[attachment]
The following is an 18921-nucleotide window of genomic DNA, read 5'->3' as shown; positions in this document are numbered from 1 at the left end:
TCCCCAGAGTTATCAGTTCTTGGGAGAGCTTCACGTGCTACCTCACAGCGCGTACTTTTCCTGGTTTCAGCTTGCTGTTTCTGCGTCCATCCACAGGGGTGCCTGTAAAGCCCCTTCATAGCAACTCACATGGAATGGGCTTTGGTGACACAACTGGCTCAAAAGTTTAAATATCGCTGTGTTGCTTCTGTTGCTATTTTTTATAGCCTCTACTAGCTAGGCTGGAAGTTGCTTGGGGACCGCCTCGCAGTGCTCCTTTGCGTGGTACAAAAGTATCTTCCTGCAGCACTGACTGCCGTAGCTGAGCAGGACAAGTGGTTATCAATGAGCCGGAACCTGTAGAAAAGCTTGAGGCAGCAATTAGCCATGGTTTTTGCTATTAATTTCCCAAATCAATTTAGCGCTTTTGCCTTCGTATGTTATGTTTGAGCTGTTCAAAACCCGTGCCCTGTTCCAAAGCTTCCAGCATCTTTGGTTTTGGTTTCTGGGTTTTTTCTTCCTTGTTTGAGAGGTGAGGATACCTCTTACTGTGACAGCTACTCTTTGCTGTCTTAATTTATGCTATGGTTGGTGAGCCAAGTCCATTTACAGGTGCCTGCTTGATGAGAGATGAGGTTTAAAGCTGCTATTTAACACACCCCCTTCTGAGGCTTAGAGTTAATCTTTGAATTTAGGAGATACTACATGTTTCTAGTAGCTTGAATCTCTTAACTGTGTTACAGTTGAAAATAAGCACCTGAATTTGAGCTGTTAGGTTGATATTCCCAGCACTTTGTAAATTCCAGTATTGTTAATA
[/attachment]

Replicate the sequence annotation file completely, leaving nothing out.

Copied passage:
The following is an 18921-nucleotide window of genomic DNA, read 5'->3' as shown; positions in this document are numbered from 1 at the left end:
TCCCCAGAGTTATCAGTTCTTGGGAGAGCTTCACGTGCTACCTCACAGCGCGTACTTTTCCTGGTTTCAGCTTGCTGTTTCTGCGTCCATCCACAGGGGTGCCTGTAAAGCCCCTTCATAGCAACTCACATGGAATGGGCTTTGGTGACACAACTGGCTCAAAAGTTTAAATATCGCTGTGTTGCTTCTGTTGCTATTTTTTATAGCCTCTACTAGCTAGGCTGGAAGTTGCTTGGGGACCGCCTCGCAGTGCTCCTTTGCGTGGTACAAAAGTATCTTCCTGCAGCACTGACTGCCGTAGCTGAGCAGGACAAGTGGTTATCAATGAGCCGGAACCTGTAGAAAAGCTTGAGGCAGCAATTAGCCATGGTTTTTGCTATTAATTTCCCAAATCAATTTAGCGCTTTTGCCTTCGTATGTTATGTTTGAGCTGTTCAAAACCCGTGCCCTGTTCCAAAGCTTCCAGCATCTTTGGTTTTGGTTTCTGGGTTTTTTCTTCCTTGTTTGAGAGGTGAGGATACCTCTTACTGTGACAGCTACTCTTTGCTGTCTTAATTTATGCTATGGTTGGTGAGCCAAGTCCATTTACAGGTGCCTGCTTGATGAGAGATGAGGTTTAAAGCTGCTATTTAACACACCCCCTTCTGAGGCTTAGAGTTAATCTTTGAATTTAGGAGATACTACATGTTTCTAGTAGCTTGAATCTCTTAACTGTGTTACAGTTGAAAATAAGCACCTGAATTTGAGCTGTTAGGTTGATATTCCCAGCACTTTGTAAATTCCAGTATTGTTAATA